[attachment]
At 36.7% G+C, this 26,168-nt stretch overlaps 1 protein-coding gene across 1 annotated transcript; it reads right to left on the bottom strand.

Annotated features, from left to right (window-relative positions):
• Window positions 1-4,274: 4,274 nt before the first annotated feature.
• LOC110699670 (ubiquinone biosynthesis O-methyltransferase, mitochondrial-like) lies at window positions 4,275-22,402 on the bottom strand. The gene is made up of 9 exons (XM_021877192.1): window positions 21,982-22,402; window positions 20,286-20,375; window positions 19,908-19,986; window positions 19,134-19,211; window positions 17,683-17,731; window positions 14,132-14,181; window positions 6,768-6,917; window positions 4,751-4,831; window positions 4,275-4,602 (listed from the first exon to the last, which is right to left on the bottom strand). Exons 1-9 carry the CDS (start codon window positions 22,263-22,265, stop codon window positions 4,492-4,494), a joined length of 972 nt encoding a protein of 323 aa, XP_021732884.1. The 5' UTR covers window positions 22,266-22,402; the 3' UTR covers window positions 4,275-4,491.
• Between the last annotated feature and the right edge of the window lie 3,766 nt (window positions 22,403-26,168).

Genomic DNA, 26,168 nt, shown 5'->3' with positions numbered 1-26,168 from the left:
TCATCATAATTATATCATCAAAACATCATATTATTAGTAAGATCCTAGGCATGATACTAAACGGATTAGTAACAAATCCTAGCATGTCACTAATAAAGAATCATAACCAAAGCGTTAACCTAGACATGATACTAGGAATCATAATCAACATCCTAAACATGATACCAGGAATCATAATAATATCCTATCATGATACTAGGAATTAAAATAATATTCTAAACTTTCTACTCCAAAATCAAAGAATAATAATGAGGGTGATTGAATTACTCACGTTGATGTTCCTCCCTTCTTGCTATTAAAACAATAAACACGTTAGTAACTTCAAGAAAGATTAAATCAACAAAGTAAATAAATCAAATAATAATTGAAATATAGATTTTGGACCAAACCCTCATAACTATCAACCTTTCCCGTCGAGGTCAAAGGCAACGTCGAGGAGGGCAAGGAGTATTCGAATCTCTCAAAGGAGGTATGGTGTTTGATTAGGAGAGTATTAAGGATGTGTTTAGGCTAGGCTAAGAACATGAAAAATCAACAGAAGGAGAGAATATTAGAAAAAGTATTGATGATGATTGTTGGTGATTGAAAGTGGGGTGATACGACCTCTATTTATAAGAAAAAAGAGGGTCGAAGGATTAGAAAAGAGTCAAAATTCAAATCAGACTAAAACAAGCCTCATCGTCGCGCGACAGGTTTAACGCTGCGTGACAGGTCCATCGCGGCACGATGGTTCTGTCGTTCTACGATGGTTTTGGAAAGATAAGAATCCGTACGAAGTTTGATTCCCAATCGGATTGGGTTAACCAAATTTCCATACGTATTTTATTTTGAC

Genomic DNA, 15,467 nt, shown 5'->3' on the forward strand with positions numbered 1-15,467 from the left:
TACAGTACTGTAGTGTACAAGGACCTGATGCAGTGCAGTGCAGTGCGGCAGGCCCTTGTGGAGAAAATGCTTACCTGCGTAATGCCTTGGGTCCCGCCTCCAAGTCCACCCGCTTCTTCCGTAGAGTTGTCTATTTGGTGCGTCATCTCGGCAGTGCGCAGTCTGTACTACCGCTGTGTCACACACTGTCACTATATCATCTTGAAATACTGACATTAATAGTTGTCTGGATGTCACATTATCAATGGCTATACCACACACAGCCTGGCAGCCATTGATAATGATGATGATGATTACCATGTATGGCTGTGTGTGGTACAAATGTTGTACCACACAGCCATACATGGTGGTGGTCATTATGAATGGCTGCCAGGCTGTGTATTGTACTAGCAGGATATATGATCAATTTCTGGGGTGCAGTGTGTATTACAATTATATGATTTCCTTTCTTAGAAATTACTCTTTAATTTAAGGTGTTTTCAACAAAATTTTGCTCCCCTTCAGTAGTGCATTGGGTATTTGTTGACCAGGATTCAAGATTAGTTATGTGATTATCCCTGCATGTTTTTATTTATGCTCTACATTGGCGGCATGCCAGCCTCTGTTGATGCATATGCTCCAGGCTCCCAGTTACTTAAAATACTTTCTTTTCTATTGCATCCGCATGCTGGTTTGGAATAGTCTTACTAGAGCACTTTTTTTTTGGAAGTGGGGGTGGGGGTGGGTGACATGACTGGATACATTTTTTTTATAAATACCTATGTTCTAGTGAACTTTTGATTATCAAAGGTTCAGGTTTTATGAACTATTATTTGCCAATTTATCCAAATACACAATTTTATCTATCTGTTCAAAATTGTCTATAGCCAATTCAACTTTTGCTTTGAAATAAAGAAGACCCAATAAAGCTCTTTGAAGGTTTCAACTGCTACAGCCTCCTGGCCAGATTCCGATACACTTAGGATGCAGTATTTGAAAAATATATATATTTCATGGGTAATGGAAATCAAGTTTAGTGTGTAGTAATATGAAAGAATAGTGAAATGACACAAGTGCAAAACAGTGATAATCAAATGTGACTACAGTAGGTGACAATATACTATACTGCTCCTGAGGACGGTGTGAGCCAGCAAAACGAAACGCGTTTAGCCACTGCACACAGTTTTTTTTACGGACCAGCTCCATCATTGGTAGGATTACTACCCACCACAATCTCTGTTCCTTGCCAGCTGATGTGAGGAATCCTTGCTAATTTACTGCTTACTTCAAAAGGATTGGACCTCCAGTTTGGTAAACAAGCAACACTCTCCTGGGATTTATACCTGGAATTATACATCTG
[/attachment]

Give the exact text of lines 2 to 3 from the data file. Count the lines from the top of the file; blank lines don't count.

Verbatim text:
Annotated features, from left to right (window-relative positions):
• Window positions 1-4,274: 4,274 nt before the first annotated feature.